Sleep is weird.  We spend about a third of our lives asleep.  Gerbils and lions do it 13 hours a day.  Elephants average only 3.5 hours.  Birds and dolphins only sleep with half their brain at a time, so they can still fly and surface for air.  Obviously it’s important, because animals (humans included) are vulnerable when asleep, and that time could be better spent eating or procreating or finding shelter.  Sleep lets the prefrontal cortex reboot (that’s the decision-making and “thinking” part of the brain), and helps with long-term memory and processing.  There’s a lot to it, but I’m going to focus on how sleep relates to our waking selves in this post.

Until the invention of electric light, humans didn’t sleep through the night.  There was “first sleep”, which was from shortly after dusk until about midnight.  An hour or so later, “second sleep” would last until dawn.  That hour in the middle of the night created a meditative state in people.  Some writers felt they worked best during that time.  Sex was supposedly better then, because both partners were well-rested after what was most likely a long and terrible day.  It may well have been the most relaxing part of humans’ day for most of our existence as a species.

And then we had artificial light.  Light bulbs, televisions, and computer screens can all make the body think it’s supposed to be awake.  It suppresses the release of melatonin, which is the hormone that starts our nightly sleep cycle.  (This is why there’s a trend of taking artificial melatonin at bedtime.  The theory is that it will cancel out the artificial light and make us drift off more easily.)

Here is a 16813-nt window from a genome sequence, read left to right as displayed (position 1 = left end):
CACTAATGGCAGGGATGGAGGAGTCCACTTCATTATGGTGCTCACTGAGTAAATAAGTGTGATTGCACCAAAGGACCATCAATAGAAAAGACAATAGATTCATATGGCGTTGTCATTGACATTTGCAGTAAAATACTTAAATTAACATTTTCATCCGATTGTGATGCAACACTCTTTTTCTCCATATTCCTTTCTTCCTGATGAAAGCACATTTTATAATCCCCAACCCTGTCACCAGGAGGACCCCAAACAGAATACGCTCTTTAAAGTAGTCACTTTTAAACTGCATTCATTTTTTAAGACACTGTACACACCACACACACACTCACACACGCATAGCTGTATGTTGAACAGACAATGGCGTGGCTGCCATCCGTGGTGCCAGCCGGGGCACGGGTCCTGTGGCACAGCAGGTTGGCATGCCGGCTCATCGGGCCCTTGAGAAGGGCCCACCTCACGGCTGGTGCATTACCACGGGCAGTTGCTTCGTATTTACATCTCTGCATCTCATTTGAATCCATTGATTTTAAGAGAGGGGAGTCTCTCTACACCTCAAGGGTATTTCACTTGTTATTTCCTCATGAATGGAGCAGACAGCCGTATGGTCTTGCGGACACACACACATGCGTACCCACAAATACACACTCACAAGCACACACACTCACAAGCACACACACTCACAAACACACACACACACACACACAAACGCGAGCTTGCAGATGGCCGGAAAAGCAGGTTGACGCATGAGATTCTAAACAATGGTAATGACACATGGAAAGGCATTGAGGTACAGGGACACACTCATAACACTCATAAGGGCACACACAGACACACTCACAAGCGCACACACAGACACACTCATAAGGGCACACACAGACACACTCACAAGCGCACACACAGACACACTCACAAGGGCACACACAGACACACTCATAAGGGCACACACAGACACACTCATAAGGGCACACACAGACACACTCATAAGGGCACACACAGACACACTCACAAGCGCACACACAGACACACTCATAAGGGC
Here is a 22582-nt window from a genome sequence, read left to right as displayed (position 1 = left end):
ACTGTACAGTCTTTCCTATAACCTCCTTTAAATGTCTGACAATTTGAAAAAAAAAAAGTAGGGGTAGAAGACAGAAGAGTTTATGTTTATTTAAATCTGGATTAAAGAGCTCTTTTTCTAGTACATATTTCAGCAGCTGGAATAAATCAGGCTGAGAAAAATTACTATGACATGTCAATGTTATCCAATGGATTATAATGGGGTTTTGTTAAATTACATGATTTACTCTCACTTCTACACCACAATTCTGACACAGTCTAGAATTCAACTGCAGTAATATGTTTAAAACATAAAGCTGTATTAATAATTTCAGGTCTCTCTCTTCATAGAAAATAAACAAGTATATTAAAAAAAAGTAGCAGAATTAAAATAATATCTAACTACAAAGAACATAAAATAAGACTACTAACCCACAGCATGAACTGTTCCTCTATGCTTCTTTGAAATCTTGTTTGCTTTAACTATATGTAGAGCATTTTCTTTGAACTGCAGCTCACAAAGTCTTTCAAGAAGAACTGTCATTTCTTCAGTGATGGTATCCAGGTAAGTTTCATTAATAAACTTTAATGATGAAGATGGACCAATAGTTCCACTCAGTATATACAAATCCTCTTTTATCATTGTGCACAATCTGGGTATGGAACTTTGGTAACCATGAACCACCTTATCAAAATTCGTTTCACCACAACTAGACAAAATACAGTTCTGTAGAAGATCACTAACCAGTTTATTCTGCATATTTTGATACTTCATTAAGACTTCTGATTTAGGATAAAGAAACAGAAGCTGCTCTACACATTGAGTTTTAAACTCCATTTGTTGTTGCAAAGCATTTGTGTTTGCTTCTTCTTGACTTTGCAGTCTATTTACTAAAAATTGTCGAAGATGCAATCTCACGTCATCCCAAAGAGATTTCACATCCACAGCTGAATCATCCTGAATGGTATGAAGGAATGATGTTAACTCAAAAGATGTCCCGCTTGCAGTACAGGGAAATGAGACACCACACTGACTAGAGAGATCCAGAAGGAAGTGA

Experiments have proven that if humans go without artificial light for a few weeks, they start having the segmented sleep of their ancestors.  We’re still wired for it.  Also, light pollution is messing with all the other flora and fauna exposed to it.  Everything from sea turtles to frogs to trees are having their circadian rhythms messed up because of artificial light.  In humans, too much light after dusk has been linked to depression, obesity, heart disease, and a slew of other illnesses, even breast cancer.  (Researchers think that the suppression of melatonin affects estrogen levels.)

We’ve also gotten rid of midday naps, which used to be common throughout the world.  Some modern companies who specialize in generating new inventions have napping rooms in their offices, so that employees’ brains get the mid-sleep inspiration they often need.  There’s a body of research that says our brains process and analyze the problems we’ve been trying to solve while we sleep.  Our sleeping brains rehearse newly-learned skills while we sleep, too.  I’ve read in several books that many actors and musicians will take naps after they’ve been practicing or memorizing pieces, because it helps them retain what they’ve learned.

Circadian rhythms play a part in how well people stay at work, and even athletes.  Pro tip: if you’re ever betting on American professional sports and a West Coast team is playing an East Coast one, always bet on the West Coasters.  Their bodies think it’s earlier in the day, and are more awake as a result.  By the time a Monday night football game finishes, it’s coming on midnight EST and players are exhausted, no matter what time zone they’re currently playing in.